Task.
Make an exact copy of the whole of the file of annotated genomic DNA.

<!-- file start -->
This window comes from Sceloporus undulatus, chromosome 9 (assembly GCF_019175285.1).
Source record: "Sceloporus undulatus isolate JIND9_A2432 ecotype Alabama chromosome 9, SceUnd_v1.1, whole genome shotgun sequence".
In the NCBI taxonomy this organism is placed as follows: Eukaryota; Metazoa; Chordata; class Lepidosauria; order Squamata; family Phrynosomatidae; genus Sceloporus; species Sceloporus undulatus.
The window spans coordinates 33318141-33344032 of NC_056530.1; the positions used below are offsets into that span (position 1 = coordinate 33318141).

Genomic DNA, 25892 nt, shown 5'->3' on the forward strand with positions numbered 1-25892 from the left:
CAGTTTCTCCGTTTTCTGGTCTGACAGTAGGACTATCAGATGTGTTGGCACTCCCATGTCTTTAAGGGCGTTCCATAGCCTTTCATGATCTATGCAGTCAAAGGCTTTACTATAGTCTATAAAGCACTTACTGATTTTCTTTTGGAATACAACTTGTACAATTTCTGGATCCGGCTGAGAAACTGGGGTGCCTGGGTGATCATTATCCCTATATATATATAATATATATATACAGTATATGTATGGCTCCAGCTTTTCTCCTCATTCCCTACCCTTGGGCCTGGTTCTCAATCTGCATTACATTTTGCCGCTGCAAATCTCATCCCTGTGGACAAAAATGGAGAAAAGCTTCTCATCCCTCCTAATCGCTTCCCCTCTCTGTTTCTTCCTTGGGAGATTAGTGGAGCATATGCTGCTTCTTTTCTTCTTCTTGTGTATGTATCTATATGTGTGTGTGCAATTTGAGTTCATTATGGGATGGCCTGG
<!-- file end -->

This window comes from Sceloporus undulatus, chromosome 9 (assembly GCF_019175285.1).
Source record: "Sceloporus undulatus isolate JIND9_A2432 ecotype Alabama chromosome 9, SceUnd_v1.1, whole genome shotgun sequence".
In the NCBI taxonomy this organism is placed as follows: Eukaryota; Metazoa; Chordata; class Lepidosauria; order Squamata; family Phrynosomatidae; genus Sceloporus; species Sceloporus undulatus.
The window spans coordinates 33318141-33344032 of NC_056530.1; the positions used below are offsets into that span (position 1 = coordinate 33318141).

Genomic DNA, 25892 nt, shown 5'->3' on the forward strand with positions numbered 1-25892 from the left:
CAGTTTCTCCGTTTTCTGGTCTGACAGTAGGACTATCAGATGTGTTGGCACTCCCATGTCTTTAAGGGCGTTCCATAGCCTTTCATGATCTATGCAGTCAAAGGCTTTACTATAGTCTATAAAGCACTTACTGATTTTCTTTTGGAATACAACTTGTACAATTTCTGGATCCGGCTGAGAAACTGGGGTGCCTGGGTGATCATTATCCCTATATATATATAATATATATATACAGTATATGTATGGCTCCAGCTTTTCTCCTCATTCCCTACCCTTGGGCCTGGTTCTCAATCTGCATTACATTTTGCCGCTGCAAATCTCATCCCTGTGGACAAAAATGGAGAAAAGCTTCTCATCCCTCCTAATCGCTTCCCCTCTCTGTTTCTTCCTTGGGAGATTAGTGGAGCATATGCTGCTTCTTTTCTTCTTCTTGTGTATGTATCTATATGTGTGTGTGCAATTTGAGTTCATTATGGGATGGCCTGG